compound.  --I.  Watts. 
  7.  Not  deceitful  or  artful;  honest;  sincere. 
  I  speak  it  with  a  single  heart.  --Shak. 
  8.  Simple;  not  wise;  weak;  silly.  [Obs.] 
  He  utters  such  single  matter  in  so  infantly  a  voice. 
  --Beau.  &  Fl 
  {Single  ale},  {beer},  or  {drink},  small  ale,  etc.,  as 
  contrasted  with  double  ale,  etc.,  which  is  stronger. 
  [Obs.]  --Nares. 
  {Single  bill}  (Law),  a  written  engagement,  generally  under 
  seal,  for  the  payment  of  money,  without  a  penalty. 
  {Single  court}  (Lawn  Tennis),  a  court  laid  out  for  only  two 
  {Single-cut  file}.  See  the  Note  under  4th  {File}. 
  {Single  entry}.  See  under  {Bookkeeping}. 
  {Single  file}.  See  under  1st  {File}. 
  {Single  flower}  (Bot.),  a  flower  with  but  one  set  of  petals, 
  as  a  wild  rose. 
  {Single  knot}.  See  Illust.  under  {Knot}. 
  {Single  whip}  (Naut.),  a  single  rope  running  through  a  fixed 
  From  WordNet  r  1.6  [wn]: 
  adj  1:  existing  alone  or  consisting  of  one  entity  or  part  or  aspect 
  or  individual;  "upon  the  hill  stood  a  single  tower"; 
  "had  but  a  single  thought  which  was  to  escape";  "a 
  single  survivor";  "a  single  serving";  "a  single  lens"; 
  "a  single  thickness"  [syn:  {single(a)}]  [ant:  {multiple}] 
  2:  (botany;  of  flowers)  having  usually  only  one  row  or  whorl  of 
  petals;  "single  chrysanthemums  resemble  daisies  and  may 
  have  more  than  one  row  of  petals"  [ant:  {double}] 
  3:  not  married  or  related  to  the  unmarried  state"  "unmarried 
  men  and  women";  "unmarried  life";  "sex  and  the  single 
  girl";  "single  parenthood";  "are  you  married  or  single?"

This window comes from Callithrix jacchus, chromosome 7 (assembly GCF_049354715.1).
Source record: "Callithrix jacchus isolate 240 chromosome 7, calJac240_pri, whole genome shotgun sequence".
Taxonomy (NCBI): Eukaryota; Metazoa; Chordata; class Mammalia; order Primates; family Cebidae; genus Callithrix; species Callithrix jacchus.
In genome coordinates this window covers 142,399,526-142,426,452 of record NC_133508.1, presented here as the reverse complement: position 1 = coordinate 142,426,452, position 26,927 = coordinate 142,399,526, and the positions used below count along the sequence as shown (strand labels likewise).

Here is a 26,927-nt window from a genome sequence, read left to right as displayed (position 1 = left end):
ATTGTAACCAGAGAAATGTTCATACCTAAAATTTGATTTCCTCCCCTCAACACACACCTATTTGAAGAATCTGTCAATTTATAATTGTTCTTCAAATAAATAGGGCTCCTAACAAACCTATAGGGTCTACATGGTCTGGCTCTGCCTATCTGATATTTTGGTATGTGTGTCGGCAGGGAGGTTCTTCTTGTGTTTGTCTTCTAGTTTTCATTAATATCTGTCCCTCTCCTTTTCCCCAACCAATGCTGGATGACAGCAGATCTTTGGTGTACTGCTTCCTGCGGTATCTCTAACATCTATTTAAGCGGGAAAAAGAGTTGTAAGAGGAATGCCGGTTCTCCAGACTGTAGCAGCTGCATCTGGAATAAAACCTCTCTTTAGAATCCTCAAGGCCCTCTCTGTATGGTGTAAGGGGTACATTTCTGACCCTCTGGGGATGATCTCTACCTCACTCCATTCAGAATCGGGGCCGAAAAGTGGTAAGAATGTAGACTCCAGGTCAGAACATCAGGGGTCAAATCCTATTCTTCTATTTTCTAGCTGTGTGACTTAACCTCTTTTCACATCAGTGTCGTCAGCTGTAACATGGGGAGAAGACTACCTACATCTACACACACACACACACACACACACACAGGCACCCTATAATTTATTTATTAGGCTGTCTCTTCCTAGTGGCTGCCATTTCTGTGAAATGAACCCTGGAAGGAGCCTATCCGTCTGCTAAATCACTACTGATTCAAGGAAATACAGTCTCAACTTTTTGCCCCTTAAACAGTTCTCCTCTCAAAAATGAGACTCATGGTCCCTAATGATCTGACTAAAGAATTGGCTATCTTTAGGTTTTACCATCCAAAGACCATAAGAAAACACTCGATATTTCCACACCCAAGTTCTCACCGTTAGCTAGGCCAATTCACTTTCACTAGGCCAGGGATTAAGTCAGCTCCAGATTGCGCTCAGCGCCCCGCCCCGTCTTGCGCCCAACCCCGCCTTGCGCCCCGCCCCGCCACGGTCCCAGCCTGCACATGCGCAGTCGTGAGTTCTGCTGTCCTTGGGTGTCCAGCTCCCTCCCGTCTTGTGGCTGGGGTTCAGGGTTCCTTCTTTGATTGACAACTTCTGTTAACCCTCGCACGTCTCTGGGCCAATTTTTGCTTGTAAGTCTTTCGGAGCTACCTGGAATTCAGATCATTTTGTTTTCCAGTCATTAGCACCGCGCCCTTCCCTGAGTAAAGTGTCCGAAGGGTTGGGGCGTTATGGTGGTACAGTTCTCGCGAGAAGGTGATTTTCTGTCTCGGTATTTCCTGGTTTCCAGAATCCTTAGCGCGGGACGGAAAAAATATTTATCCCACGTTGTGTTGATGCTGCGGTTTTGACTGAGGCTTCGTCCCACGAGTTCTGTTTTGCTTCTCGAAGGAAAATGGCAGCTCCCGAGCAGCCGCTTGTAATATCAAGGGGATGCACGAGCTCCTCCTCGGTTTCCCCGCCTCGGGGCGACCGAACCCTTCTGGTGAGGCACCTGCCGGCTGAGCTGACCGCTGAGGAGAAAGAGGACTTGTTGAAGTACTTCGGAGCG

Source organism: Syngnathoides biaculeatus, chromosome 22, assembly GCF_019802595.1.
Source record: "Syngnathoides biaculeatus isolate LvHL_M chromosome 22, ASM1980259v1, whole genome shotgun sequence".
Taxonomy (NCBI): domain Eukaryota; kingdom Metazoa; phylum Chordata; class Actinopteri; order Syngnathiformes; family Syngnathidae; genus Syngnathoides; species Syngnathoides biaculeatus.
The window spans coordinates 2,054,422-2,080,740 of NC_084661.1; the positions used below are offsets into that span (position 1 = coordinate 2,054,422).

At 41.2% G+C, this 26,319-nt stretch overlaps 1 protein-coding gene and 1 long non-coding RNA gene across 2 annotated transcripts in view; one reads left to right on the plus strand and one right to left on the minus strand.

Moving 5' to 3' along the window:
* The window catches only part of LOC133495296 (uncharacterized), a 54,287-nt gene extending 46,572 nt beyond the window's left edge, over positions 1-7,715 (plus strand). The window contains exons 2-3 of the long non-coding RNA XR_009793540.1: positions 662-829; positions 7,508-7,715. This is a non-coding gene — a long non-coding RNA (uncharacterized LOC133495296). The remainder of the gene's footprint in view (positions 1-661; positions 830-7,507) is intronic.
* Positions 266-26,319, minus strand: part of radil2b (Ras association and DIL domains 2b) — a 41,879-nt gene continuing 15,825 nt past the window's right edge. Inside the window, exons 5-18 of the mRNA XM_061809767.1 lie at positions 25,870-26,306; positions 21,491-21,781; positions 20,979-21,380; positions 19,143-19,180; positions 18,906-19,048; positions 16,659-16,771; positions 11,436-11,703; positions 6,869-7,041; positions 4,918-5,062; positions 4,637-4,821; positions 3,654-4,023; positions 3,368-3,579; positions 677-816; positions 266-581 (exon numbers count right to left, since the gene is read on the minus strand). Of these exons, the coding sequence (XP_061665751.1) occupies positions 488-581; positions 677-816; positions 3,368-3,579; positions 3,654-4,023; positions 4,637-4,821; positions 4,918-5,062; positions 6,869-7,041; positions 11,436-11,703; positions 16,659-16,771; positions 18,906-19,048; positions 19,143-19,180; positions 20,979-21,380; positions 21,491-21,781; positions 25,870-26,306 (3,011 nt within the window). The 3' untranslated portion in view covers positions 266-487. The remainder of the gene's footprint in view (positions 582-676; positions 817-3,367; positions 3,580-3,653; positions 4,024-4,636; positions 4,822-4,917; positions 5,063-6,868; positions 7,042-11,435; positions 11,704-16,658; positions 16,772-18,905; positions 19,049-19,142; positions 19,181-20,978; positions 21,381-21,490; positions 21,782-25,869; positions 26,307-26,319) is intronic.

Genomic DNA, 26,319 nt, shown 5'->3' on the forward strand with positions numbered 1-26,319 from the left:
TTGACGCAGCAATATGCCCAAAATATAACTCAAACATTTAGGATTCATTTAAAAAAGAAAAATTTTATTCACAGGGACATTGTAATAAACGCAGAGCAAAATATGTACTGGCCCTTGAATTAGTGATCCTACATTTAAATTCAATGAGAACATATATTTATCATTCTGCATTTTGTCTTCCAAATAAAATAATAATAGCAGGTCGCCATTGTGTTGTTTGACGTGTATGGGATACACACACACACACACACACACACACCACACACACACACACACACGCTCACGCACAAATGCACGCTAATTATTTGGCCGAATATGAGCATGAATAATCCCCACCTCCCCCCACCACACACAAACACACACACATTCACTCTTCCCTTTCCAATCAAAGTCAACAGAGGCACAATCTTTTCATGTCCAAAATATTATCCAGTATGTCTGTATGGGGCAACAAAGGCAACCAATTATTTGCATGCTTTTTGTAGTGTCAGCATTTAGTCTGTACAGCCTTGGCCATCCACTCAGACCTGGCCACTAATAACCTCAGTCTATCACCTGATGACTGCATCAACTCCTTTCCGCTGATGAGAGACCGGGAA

[syn:  {unmarried}]  [ant:  {married}] 
  4:  characteristic  of  or  meant  for  a  single  person  or  thing  "an 
  individual  serving";  "separate  rooms";  "single  occupancy"; 
  "a  single  bed"  [syn:  {individual},  {separate},  {single(a)}] 
  5:  having  uniform  application;  "a  single  legal  code  for  all" 
  [syn:  {single(a)}] 
  6:  not  divided  among  or  brought  to  bear  on  more  than  one  object 
  or  objective;  "judging  a  contest  with  a  single  eye";  "a 
  single  devotion  to  duty";  "undivided  affection";  "gained 
  their  exclusive  attention"  [syn:  {single(a)},  {undivided}, 
  7:  involved  two  individuals;  "single  combat"  [syn:  {single(a)}] 
  8:  individual  and  distinct;  "pegged  down  each  separate  branch 
  to  the  earth";  "a  gift  for  every  single  child"  [syn:  {separate}, 
  n  1:  a  base  hit  on  which  the  batter  stops  safely  at  first  base 
  2:  the  smallest  whole  number  or  a  numeral  representing  this 
  number;  "he  has  the  one  but  will  need  a  two  and  three  to 
  go  with  it";  "they  had  lunch  at  one"  [syn:  {one},  {1},  {I}, 
  {ace},  {unity}] 
  v  :  hit  a  one-base  hit,  in  baseball